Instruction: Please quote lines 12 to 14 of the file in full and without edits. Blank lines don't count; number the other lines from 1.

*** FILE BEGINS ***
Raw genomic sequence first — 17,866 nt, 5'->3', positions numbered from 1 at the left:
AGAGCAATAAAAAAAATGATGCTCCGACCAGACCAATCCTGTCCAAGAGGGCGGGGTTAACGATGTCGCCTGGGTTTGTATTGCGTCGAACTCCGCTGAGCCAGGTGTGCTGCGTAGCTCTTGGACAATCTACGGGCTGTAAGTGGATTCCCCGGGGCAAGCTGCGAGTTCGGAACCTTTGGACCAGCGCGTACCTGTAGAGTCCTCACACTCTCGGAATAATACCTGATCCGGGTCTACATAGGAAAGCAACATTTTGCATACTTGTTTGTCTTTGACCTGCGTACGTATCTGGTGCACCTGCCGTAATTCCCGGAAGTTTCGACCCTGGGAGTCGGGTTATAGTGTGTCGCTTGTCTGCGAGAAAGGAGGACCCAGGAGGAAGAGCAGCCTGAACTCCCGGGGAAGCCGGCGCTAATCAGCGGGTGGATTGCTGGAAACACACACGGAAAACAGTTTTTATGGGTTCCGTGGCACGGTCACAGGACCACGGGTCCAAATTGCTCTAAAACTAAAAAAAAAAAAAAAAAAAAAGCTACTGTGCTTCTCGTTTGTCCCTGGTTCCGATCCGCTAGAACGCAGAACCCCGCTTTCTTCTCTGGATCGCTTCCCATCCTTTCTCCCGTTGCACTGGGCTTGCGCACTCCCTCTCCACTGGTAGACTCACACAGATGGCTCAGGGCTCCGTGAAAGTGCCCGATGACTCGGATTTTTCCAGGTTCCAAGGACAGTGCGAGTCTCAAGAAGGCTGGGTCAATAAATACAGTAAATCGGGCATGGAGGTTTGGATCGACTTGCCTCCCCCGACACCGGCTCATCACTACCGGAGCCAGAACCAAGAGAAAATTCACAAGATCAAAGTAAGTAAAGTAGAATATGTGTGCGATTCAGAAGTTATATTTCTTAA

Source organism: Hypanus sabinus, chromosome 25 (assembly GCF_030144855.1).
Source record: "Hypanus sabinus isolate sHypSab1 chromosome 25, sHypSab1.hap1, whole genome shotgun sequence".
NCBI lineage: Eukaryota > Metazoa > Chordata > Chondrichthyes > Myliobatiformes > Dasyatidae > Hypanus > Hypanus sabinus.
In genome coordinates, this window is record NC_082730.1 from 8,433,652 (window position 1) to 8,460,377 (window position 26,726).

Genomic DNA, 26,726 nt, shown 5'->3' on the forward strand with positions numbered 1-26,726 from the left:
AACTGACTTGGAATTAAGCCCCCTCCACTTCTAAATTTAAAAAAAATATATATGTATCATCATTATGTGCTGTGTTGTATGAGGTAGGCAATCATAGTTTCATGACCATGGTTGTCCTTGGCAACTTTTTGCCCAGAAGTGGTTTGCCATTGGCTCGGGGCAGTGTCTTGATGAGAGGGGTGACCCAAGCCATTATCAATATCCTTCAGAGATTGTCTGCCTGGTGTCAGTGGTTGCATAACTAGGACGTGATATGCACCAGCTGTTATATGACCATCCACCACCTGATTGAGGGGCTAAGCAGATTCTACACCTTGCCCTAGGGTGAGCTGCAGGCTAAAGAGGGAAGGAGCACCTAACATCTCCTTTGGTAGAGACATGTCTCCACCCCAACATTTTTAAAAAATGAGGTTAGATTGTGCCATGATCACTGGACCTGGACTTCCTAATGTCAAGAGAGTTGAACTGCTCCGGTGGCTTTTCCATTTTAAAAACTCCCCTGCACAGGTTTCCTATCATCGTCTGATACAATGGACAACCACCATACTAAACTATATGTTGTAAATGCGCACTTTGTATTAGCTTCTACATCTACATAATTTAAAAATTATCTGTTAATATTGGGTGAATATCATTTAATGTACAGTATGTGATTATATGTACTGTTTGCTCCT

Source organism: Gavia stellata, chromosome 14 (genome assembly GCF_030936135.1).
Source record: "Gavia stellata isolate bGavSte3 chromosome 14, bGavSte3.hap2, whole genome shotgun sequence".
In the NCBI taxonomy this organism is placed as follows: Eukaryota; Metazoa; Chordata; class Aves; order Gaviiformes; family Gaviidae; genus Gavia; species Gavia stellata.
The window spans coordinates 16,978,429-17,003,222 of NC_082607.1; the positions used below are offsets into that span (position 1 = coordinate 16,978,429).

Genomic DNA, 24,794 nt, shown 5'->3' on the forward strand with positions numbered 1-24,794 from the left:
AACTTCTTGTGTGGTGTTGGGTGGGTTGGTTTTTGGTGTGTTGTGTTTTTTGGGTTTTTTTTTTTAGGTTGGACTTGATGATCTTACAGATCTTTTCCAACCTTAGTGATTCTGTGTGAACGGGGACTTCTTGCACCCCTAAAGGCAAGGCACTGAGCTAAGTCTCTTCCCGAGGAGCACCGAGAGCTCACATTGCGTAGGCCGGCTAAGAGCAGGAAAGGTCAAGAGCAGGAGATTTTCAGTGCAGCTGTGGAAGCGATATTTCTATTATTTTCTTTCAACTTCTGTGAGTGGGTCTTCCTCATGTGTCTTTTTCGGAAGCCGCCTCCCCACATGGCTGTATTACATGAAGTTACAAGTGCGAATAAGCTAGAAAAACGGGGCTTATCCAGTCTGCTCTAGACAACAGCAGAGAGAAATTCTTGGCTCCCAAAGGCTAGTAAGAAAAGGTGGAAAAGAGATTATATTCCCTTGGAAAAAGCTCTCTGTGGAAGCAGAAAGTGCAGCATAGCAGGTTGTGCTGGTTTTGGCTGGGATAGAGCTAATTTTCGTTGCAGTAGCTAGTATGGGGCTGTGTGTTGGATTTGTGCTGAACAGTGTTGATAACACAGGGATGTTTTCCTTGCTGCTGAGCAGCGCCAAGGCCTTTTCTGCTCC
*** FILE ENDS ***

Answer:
The window spans coordinates 16,978,429-17,003,222 of NC_082607.1; the positions used below are offsets into that span (position 1 = coordinate 16,978,429).

Genomic DNA, 24,794 nt, shown 5'->3' on the forward strand with positions numbered 1-24,794 from the left:
AACTTCTTGTGTGGTGTTGGGTGGGTTGGTTTTTGGTGTGTTGTGTTTTTTGGGTTTTTTTTTTTAGGTTGGACTTGATGATCTTACAGATCTTTTCCAACCTTAGTGATTCTGTGTGAACGGGGACTTCTTGCACCCCTAAAGGCAAGGCACTGAGCTAAGTCTCTTCCCGAGGAGCACCGAGAGCTCACATTGCGTAGGCCGGCTAAGAGCAGGAAAGGTCAAGAGCAGGAGATTTTCAGTGCAGCTGTGGAAGCGATATTTCTATTATTTTCTTTCAACTTCTGTGAGTGGGTCTTCCTCATGTGTCTTTTTCGGAAGCCGCCTCCCCACATGGCTGTATTACATGAAGTTACAAGTGCGAATAAGCTAGAAAAACGGGGCTTATCCAGTCTGCTCTAGACAACAGCAGAGAGAAATTCTTGGCTCCCAAAGGCTAGTAAGAAAAGGTGGAAAAGAGATTATATTCCCTTGGAAAAAGCTCTCTGTGGAAGCAGAAAGTGCAGCATAGCAGGTTGTGCTGGTTTTGGCTGGGATAGAGCTAATTTTCGTTGCAGTAGCTAGTATGGGGCTGTGTGTTGGATTTGTGCTGAACAGTGTTGATAACACAGGGATGTTTTCCTTGCTGCTGAGCAGCGCCAAGGCCTTTTCTGCTCC